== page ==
Former Laverne & Shirley and Diff’rent Strokes writers Michael G. Moye and Ron Leavitt were tired of the saccharine family sitcoms of the '80s. So when given the opportunity to create a brand-new show for the then-brand-new Fox network, the two conceived of a series that went against everything they'd been working on up until then. What began with a working title of Not the Cosbys became Married... with Children. Here are 15 things you might not know about the classic dysfunctional family comedy
1. IT WAS FOX'S FIRST PRIME TIME SHOW.
On Sunday, April 5, 1987, Fox made its primetime debut at 7 p.m. EST with the pilot episode of Married... with Children, which was followed by the series premiere of The Tracey Ullman Show. At 8 p.m., the same two episodes repeated again. And then again at 9 p.m.
2. KELLY AND BUD WERE PLAYED BY DIFFERENT ACTORS IN THE PILOT.
Tina Caspary and Hunter Carson played Kelly and Bud Bundy, respectively, in the unaired pilot, but were replaced by Christina Applegate and David Faustino by the time the series went to air.
3. THE SHOW WAS PITCHED WITH SAM KINISON AS AL AND ROSEANNE BARR AS PEGGY.
Both Kinison and Barr’s managers told Moye, Leavitt, and the other producers that their clients were shooting for the movies, not television.
4. MICHAEL RICHARDS AUDITIONED TO PLAY AL.
Two years before he landed the career-making role of Kramer on Seinfeld, Michael Richards auditioned to play the Bundy family patriarch. Moye estimated that out of the many people who auditioned for the role, “80 percent” played Al like Jackie Gleason as Ralph Kramden and “five percent” went the Jack Nicholson in The Shining route.
5. ED O’NEILL GOT THE AUDITION FROM PLAYING LENNY IN OF MICE AND MEN.
A Fox executive happened to see Ed O'Neill play Lenny at a performance in Hartford, Connecticut and remembered it when they were casting for Al. He won the role at the audition simply by taking a deep breath and slumping his shoulders before he entered the front door, something nobody else did.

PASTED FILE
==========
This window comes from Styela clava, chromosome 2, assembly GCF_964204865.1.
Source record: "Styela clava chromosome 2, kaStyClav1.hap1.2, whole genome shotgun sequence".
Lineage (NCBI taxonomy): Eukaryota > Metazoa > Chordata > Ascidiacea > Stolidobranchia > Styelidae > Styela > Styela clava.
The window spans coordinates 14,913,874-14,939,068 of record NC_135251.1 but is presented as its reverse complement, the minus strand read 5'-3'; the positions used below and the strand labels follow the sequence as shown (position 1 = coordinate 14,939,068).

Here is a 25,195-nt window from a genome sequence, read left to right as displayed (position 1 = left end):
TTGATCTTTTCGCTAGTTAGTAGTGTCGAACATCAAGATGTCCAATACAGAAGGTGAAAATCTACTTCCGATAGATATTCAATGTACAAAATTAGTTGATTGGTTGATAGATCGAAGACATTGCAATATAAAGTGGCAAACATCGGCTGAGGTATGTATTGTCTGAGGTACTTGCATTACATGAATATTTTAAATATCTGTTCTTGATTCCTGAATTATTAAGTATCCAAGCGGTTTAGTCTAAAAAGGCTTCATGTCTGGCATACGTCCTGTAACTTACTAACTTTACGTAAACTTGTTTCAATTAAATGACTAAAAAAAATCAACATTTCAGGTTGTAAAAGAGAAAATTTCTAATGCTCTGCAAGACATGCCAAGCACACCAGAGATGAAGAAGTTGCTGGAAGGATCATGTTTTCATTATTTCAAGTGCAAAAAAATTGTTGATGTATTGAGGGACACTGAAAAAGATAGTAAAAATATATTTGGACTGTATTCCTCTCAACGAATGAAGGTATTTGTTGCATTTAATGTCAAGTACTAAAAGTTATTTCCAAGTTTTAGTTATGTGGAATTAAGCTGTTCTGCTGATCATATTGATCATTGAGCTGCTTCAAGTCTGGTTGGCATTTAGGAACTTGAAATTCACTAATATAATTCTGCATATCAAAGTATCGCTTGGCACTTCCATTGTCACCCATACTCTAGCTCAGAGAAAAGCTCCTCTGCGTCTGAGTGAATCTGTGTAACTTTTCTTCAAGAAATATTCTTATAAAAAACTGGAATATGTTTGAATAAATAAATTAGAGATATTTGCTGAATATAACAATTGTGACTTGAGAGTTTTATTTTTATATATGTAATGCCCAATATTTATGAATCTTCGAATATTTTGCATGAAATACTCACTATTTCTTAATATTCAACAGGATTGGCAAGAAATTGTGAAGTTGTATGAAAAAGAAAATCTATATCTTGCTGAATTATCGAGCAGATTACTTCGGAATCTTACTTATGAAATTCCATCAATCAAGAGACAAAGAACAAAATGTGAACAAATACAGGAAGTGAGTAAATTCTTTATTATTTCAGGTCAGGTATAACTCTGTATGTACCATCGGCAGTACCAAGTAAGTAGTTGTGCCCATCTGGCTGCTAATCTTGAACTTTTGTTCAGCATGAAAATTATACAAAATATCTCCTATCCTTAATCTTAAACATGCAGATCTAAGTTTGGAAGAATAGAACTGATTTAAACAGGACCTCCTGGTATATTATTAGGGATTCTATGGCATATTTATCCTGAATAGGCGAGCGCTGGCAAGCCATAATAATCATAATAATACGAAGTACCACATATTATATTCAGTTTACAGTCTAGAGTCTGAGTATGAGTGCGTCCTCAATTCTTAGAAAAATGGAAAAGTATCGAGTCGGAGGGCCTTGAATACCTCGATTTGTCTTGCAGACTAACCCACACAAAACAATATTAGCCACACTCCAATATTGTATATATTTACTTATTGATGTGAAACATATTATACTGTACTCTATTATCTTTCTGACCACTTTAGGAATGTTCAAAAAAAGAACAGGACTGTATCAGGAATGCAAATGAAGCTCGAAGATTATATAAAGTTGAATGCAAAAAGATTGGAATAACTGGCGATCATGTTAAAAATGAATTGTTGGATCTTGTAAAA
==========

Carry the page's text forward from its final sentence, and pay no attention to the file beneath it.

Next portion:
6. O’NEILL BASED AL ON SOME FRIENDS AND FAMILY MEMBERS.
Specifically, he based his performance on some uncles and a “crude high school pal.” None of those people were probably able to see his performance at first, because O’Neill’s hometown of Youngstown, Ohio didn’t get the Fox network when the show debuted.
7. THE SHOW BRIEFLY RUINED O'NEILL'S MOVIE CAREER.
O’Neill had to be recast long after the 1991 war film Flight of the Intruder had finished shooting because test audiences kept laughing whenever he appeared on screen, even though he was playing a Navy captain involved in a court-martial.
8. KATEY SAGAL CAME UP WITH PEGGY BUNDY’S STYLE ON HER OWN.
Katey Sagal came into her audition believing Peggy would dress like a former cocktail waitress.
9. THE BUDGET FOR THE FIRST FEW SEASONS WAS TINY.
The budget in the series' early days was so small that when Buck the dog went on a credit card shopping spree, the big items he purchased were brought in from the homes of the show's cast and crew. It wasn’t until season three that Katey Sagal got to wear a wig.
10. FOX REFUSED TO AIR ONE EPISODE, AND IT DIDN’T SHOW UP ON AMERICAN TELEVISION UNTIL 2002.
The season three episode “I’ll See You in Court” was deemed too racy to air by Fox in 1989, and it didn’t see the light of day until June 18, 2002 on FX (in edited form). The show was under scrutiny at the time after Michigan housewife (and Mitt Romney's former sister-in-law) Terry Rakolta started a letter-writing campaign regarding television and decency that got some advertisers to pull their ads from the show.
11. THE WRITERS MADE JEFFERSON D’ARCY INTO A SECRET AGENT AFTER TED MCGINLEY COMPLAINED.
McGinley was upset that he was turned into “such a wuss.”
12. DAVID GARRISON LEFT THE SHOW AFTER SEASON 4 TO RETURN TO LIVE THEATER.
Garrison, who played neighbor Steve Rhoades, would pop up in the series four more times after his official departure, always in a different profession.
13. THERE WERE TWO FAILED SPINOFFS.
Garrison’s last appearance as Steve Rhoades was in the season nine finale “Radio Free Trumaine,” where Steve was suddenly a college dean who makes a mistake expelling some school DJs. It was shopped as a pilot but Fox didn’t pick up the series (despite it co-starring Keri Russell). The season 10 episode “Enemies,” featuring Nicole Eggert, was a low-brow version of Friends that Fox also declined to pick up to series. The spinoff Top of the Heap, starring Matt LeBlanc as one-time Kelly Bundy boyfriend Vinnie Verducci, lasted for six episodes on its own on Fox before being turned into Vinnie & Bobby, which ran for seven episodes in the summer of 1992.
14. ED O’NEILL’S STAR ON THE HOLLYWOOD WALK OF FAME IS IN FRONT OF A SHOE STORE.
He was honored on August 30, 2011 with a star in front of the DSW shoe store on Hollywood Boulevard.